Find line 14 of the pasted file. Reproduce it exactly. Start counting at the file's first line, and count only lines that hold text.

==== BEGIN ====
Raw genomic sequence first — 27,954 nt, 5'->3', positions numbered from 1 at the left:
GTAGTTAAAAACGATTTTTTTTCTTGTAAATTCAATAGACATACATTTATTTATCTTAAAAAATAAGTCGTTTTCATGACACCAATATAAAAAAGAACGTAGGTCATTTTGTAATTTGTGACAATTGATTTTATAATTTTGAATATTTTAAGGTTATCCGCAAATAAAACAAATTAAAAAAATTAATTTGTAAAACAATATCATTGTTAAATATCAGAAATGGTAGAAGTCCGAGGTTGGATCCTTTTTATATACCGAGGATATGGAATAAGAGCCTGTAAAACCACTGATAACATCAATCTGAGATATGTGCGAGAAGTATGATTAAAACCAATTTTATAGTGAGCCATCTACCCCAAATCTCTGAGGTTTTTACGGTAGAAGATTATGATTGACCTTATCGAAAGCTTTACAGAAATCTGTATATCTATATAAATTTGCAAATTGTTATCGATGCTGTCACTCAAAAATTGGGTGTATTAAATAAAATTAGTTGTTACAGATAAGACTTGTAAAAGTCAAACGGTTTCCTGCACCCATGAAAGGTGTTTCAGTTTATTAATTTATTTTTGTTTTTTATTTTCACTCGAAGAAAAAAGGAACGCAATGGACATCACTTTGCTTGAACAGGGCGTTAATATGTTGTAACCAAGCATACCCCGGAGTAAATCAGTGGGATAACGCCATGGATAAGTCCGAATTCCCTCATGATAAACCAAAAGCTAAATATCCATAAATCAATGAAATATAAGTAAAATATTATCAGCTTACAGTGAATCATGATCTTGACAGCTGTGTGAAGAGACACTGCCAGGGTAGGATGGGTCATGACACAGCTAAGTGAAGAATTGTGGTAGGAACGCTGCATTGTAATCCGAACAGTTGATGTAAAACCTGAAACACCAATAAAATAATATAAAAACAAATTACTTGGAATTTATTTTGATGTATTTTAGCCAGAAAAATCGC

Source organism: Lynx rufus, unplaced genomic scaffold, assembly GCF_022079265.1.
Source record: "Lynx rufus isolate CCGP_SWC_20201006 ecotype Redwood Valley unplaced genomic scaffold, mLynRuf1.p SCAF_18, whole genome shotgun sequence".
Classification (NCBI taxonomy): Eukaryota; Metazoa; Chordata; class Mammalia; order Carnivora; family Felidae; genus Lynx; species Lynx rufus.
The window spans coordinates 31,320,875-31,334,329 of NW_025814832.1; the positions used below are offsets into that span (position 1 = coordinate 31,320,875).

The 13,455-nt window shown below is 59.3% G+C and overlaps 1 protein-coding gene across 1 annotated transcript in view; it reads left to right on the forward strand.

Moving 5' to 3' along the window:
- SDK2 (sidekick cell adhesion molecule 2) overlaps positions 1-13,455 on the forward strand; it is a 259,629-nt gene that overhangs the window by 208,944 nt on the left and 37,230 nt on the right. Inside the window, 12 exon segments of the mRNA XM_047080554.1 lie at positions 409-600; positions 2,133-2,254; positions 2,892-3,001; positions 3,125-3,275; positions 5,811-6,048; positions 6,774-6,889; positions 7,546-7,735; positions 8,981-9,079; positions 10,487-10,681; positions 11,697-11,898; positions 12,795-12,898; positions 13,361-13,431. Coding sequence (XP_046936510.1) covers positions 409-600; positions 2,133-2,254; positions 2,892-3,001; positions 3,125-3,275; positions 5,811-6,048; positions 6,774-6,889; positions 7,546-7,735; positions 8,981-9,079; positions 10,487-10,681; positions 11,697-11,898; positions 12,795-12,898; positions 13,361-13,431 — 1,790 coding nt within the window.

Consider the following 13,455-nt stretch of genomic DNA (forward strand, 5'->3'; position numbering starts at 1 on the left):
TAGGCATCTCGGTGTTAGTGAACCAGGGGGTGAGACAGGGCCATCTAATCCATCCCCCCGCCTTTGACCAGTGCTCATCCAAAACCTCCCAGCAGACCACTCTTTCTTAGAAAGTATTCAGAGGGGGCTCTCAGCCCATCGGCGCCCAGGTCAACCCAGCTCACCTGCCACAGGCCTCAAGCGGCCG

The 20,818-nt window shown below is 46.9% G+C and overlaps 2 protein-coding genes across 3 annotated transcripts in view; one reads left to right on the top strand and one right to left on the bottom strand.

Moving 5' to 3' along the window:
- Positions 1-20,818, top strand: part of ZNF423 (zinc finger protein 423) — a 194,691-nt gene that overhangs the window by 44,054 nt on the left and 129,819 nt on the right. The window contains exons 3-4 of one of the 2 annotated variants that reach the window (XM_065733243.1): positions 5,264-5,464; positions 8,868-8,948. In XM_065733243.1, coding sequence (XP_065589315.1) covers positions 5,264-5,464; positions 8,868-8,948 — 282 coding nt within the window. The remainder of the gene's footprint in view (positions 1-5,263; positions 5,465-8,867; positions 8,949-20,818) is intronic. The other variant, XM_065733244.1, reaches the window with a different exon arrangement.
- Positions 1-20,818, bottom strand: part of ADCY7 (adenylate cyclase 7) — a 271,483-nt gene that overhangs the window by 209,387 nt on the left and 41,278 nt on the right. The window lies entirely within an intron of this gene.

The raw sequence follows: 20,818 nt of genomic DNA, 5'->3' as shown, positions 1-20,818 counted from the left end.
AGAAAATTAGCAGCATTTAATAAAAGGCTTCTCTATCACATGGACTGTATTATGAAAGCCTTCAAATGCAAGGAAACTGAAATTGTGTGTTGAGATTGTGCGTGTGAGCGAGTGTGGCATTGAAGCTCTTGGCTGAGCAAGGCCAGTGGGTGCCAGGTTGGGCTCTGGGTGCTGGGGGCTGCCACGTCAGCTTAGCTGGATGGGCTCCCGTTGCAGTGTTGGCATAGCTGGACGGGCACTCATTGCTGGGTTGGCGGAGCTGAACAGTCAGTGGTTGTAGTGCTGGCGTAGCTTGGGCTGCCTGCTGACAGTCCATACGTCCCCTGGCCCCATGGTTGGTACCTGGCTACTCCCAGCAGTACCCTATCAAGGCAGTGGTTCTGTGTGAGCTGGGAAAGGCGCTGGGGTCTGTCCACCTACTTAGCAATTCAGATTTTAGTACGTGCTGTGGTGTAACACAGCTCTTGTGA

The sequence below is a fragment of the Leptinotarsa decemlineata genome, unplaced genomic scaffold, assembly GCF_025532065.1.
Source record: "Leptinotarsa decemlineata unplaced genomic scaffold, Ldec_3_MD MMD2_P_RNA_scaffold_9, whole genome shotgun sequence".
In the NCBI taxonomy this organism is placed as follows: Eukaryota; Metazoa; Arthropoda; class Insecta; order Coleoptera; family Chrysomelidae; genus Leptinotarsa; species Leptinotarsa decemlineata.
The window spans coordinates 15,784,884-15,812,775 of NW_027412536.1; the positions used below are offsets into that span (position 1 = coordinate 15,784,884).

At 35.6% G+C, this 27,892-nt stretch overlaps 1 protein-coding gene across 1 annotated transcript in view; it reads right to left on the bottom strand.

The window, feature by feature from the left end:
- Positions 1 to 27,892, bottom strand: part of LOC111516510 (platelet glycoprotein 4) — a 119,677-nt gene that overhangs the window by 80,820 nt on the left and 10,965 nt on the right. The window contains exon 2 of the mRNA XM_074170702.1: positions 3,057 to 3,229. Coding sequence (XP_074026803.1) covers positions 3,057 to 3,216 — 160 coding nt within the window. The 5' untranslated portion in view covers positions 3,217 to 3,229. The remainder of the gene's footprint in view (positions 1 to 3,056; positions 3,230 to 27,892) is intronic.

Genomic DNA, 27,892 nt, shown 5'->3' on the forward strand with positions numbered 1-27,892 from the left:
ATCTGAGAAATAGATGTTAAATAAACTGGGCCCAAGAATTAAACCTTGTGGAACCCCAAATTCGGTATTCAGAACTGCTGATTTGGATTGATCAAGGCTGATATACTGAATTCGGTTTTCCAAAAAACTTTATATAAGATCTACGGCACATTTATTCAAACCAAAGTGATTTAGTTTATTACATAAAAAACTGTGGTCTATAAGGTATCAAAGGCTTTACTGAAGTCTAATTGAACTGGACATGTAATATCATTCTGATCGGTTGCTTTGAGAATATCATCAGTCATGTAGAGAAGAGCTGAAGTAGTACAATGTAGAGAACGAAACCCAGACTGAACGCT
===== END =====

- Positions 1-20,818, top strand: part of ZNF423 (zinc finger protein 423) — a 194,691-nt gene that overhangs the window by 44,054 nt on the left and 129,819 nt on the right. The window contains exons 3-4 of one of the 2 annotated variants that reach the window (XM_065733243.1): positions 5,264-5,464; positions 8,868-8,948. In XM_065733243.1, coding sequence (XP_065589315.1) covers positions 5,264-5,464; positions 8,868-8,948 — 282 coding nt within the window. The remainder of the gene's footprint in view (positions 1-5,263; positions 5,465-8,867; positions 8,949-20,818) is intronic. The other variant, XM_065733244.1, reaches the window with a different exon arrangement.